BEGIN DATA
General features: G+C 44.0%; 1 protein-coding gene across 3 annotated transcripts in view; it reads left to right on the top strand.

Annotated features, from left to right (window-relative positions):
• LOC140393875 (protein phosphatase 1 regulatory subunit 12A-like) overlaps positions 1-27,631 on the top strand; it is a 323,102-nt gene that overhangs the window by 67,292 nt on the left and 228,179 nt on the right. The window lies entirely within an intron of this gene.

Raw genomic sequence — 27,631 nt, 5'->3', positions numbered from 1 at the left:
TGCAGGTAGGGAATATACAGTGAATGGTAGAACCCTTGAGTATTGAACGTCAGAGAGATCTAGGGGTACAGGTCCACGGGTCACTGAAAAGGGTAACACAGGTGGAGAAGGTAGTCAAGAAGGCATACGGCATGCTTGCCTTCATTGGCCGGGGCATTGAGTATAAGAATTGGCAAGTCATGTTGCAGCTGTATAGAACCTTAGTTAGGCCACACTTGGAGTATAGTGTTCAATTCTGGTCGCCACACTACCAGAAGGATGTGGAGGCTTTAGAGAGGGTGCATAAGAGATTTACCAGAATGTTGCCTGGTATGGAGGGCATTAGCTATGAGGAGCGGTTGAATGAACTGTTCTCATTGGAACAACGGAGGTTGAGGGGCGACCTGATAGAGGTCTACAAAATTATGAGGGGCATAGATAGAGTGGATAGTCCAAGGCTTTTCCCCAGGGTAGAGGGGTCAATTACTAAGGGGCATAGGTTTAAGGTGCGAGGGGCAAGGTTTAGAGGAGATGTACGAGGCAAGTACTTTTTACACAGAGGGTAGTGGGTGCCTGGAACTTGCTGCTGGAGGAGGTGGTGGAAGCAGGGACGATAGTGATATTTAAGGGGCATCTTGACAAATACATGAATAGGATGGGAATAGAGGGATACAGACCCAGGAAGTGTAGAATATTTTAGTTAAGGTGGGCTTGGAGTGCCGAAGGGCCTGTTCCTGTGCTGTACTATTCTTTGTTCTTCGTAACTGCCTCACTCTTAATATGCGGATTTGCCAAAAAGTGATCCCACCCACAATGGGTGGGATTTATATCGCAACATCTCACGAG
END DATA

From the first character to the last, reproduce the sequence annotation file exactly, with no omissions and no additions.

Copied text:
General features: G+C 44.0%; 1 protein-coding gene across 3 annotated transcripts in view; it reads left to right on the top strand.

Annotated features, from left to right (window-relative positions):
• LOC140393875 (protein phosphatase 1 regulatory subunit 12A-like) overlaps positions 1-27,631 on the top strand; it is a 323,102-nt gene that overhangs the window by 67,292 nt on the left and 228,179 nt on the right. The window lies entirely within an intron of this gene.

Raw genomic sequence — 27,631 nt, 5'->3', positions numbered from 1 at the left:
TGCAGGTAGGGAATATACAGTGAATGGTAGAACCCTTGAGTATTGAACGTCAGAGAGATCTAGGGGTACAGGTCCACGGGTCACTGAAAAGGGTAACACAGGTGGAGAAGGTAGTCAAGAAGGCATACGGCATGCTTGCCTTCATTGGCCGGGGCATTGAGTATAAGAATTGGCAAGTCATGTTGCAGCTGTATAGAACCTTAGTTAGGCCACACTTGGAGTATAGTGTTCAATTCTGGTCGCCACACTACCAGAAGGATGTGGAGGCTTTAGAGAGGGTGCATAAGAGATTTACCAGAATGTTGCCTGGTATGGAGGGCATTAGCTATGAGGAGCGGTTGAATGAACTGTTCTCATTGGAACAACGGAGGTTGAGGGGCGACCTGATAGAGGTCTACAAAATTATGAGGGGCATAGATAGAGTGGATAGTCCAAGGCTTTTCCCCAGGGTAGAGGGGTCAATTACTAAGGGGCATAGGTTTAAGGTGCGAGGGGCAAGGTTTAGAGGAGATGTACGAGGCAAGTACTTTTTACACAGAGGGTAGTGGGTGCCTGGAACTTGCTGCTGGAGGAGGTGGTGGAAGCAGGGACGATAGTGATATTTAAGGGGCATCTTGACAAATACATGAATAGGATGGGAATAGAGGGATACAGACCCAGGAAGTGTAGAATATTTTAGTTAAGGTGGGCTTGGAGTGCCGAAGGGCCTGTTCCTGTGCTGTACTATTCTTTGTTCTTCGTAACTGCCTCACTCTTAATATGCGGATTTGCCAAAAAGTGATCCCACCCACAATGGGTGGGATTTATATCGCAACATCTCACGAG